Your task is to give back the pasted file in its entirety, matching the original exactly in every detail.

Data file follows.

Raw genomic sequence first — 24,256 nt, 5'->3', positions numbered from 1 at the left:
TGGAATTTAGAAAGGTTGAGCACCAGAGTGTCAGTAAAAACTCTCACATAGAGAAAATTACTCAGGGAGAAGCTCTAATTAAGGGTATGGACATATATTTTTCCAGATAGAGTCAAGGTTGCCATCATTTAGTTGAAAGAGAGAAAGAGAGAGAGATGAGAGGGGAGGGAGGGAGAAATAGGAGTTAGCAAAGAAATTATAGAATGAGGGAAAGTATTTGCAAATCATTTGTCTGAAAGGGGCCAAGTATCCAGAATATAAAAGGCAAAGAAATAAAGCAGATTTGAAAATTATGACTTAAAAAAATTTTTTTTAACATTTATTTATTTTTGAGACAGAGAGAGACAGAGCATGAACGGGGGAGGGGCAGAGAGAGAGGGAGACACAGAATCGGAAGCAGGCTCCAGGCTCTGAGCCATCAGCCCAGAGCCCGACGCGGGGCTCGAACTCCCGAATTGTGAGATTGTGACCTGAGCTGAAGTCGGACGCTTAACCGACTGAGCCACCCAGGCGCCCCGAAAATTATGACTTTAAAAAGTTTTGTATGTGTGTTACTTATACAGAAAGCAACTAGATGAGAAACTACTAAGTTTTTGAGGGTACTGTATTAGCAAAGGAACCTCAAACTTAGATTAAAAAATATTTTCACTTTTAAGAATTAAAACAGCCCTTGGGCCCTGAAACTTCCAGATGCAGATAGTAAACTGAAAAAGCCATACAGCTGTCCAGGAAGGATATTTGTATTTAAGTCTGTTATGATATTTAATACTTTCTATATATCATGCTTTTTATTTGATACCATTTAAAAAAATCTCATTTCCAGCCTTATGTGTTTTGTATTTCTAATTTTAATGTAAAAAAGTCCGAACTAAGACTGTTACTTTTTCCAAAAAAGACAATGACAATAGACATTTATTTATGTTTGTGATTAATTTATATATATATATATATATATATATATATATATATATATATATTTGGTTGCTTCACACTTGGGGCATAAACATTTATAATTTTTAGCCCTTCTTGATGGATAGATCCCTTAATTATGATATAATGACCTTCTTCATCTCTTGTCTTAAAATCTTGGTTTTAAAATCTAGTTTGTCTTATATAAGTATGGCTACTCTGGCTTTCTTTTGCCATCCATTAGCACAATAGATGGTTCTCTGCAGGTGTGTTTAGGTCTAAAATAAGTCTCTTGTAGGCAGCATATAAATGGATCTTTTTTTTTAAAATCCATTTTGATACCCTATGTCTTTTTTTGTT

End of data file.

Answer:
Raw genomic sequence first — 24,256 nt, 5'->3', positions numbered from 1 at the left:
TGGAATTTAGAAAGGTTGAGCACCAGAGTGTCAGTAAAAACTCTCACATAGAGAAAATTACTCAGGGAGAAGCTCTAATTAAGGGTATGGACATATATTTTTCCAGATAGAGTCAAGGTTGCCATCATTTAGTTGAAAGAGAGAAAGAGAGAGAGATGAGAGGGGAGGGAGGGAGAAATAGGAGTTAGCAAAGAAATTATAGAATGAGGGAAAGTATTTGCAAATCATTTGTCTGAAAGGGGCCAAGTATCCAGAATATAAAAGGCAAAGAAATAAAGCAGATTTGAAAATTATGACTTAAAAAAATTTTTTTTAACATTTATTTATTTTTGAGACAGAGAGAGACAGAGCATGAACGGGGGAGGGGCAGAGAGAGAGGGAGACACAGAATCGGAAGCAGGCTCCAGGCTCTGAGCCATCAGCCCAGAGCCCGACGCGGGGCTCGAACTCCCGAATTGTGAGATTGTGACCTGAGCTGAAGTCGGACGCTTAACCGACTGAGCCACCCAGGCGCCCCGAAAATTATGACTTTAAAAAGTTTTGTATGTGTGTTACTTATACAGAAAGCAACTAGATGAGAAACTACTAAGTTTTTGAGGGTACTGTATTAGCAAAGGAACCTCAAACTTAGATTAAAAAATATTTTCACTTTTAAGAATTAAAACAGCCCTTGGGCCCTGAAACTTCCAGATGCAGATAGTAAACTGAAAAAGCCATACAGCTGTCCAGGAAGGATATTTGTATTTAAGTCTGTTATGATATTTAATACTTTCTATATATCATGCTTTTTATTTGATACCATTTAAAAAAATCTCATTTCCAGCCTTATGTGTTTTGTATTTCTAATTTTAATGTAAAAAAGTCCGAACTAAGACTGTTACTTTTTCCAAAAAAGACAATGACAATAGACATTTATTTATGTTTGTGATTAATTTATATATATATATATATATATATATATATATATATATATATATTTGGTTGCTTCACACTTGGGGCATAAACATTTATAATTTTTAGCCCTTCTTGATGGATAGATCCCTTAATTATGATATAATGACCTTCTTCATCTCTTGTCTTAAAATCTTGGTTTTAAAATCTAGTTTGTCTTATATAAGTATGGCTACTCTGGCTTTCTTTTGCCATCCATTAGCACAATAGATGGTTCTCTGCAGGTGTGTTTAGGTCTAAAATAAGTCTCTTGTAGGCAGCATATAAATGGATCTTTTTTTTTAAAATCCATTTTGATACCCTATGTCTTTTTTTGTT